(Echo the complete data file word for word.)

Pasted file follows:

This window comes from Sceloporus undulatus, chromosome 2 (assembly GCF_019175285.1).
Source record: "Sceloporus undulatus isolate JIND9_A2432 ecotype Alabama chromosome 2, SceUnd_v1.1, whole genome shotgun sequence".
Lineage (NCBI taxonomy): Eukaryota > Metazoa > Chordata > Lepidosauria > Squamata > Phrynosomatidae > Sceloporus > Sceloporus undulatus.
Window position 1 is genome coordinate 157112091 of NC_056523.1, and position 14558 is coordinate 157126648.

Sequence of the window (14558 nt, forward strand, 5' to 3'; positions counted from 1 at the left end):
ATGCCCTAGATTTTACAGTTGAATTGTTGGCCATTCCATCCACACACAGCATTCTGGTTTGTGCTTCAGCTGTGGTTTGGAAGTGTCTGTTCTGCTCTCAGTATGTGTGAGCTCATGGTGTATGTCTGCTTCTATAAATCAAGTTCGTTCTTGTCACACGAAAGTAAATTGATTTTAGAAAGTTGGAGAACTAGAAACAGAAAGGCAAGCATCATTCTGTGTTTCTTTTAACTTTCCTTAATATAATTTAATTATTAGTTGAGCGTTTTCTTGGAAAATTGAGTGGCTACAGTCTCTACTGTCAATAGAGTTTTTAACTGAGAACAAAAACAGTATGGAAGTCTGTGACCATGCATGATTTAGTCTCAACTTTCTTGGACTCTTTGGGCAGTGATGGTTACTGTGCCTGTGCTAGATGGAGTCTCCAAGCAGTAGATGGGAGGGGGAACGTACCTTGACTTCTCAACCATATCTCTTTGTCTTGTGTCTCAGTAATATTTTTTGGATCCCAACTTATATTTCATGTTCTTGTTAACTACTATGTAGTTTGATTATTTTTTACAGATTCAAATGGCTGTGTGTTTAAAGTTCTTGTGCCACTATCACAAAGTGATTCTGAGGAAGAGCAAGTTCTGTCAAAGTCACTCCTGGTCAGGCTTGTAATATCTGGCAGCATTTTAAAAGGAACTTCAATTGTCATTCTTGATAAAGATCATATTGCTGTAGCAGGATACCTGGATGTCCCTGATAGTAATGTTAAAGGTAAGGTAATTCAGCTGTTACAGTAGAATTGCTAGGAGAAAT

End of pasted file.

This window comes from Sceloporus undulatus, chromosome 2 (assembly GCF_019175285.1).
Source record: "Sceloporus undulatus isolate JIND9_A2432 ecotype Alabama chromosome 2, SceUnd_v1.1, whole genome shotgun sequence".
Lineage (NCBI taxonomy): Eukaryota > Metazoa > Chordata > Lepidosauria > Squamata > Phrynosomatidae > Sceloporus > Sceloporus undulatus.
Window position 1 is genome coordinate 157112091 of NC_056523.1, and position 14558 is coordinate 157126648.

Sequence of the window (14558 nt, forward strand, 5' to 3'; positions counted from 1 at the left end):
ATGCCCTAGATTTTACAGTTGAATTGTTGGCCATTCCATCCACACACAGCATTCTGGTTTGTGCTTCAGCTGTGGTTTGGAAGTGTCTGTTCTGCTCTCAGTATGTGTGAGCTCATGGTGTATGTCTGCTTCTATAAATCAAGTTCGTTCTTGTCACACGAAAGTAAATTGATTTTAGAAAGTTGGAGAACTAGAAACAGAAAGGCAAGCATCATTCTGTGTTTCTTTTAACTTTCCTTAATATAATTTAATTATTAGTTGAGCGTTTTCTTGGAAAATTGAGTGGCTACAGTCTCTACTGTCAATAGAGTTTTTAACTGAGAACAAAAACAGTATGGAAGTCTGTGACCATGCATGATTTAGTCTCAACTTTCTTGGACTCTTTGGGCAGTGATGGTTACTGTGCCTGTGCTAGATGGAGTCTCCAAGCAGTAGATGGGAGGGGGAACGTACCTTGACTTCTCAACCATATCTCTTTGTCTTGTGTCTCAGTAATATTTTTTGGATCCCAACTTATATTTCATGTTCTTGTTAACTACTATGTAGTTTGATTATTTTTTACAGATTCAAATGGCTGTGTGTTTAAAGTTCTTGTGCCACTATCACAAAGTGATTCTGAGGAAGAGCAAGTTCTGTCAAAGTCACTCCTGGTCAGGCTTGTAATATCTGGCAGCATTTTAAAAGGAACTTCAATTGTCATTCTTGATAAAGATCATATTGCTGTAGCAGGATACCTGGATGTCCCTGATAGTAATGTTAAAGGTAAGGTAATTCAGCTGTTACAGTAGAATTGCTAGGAGAAAT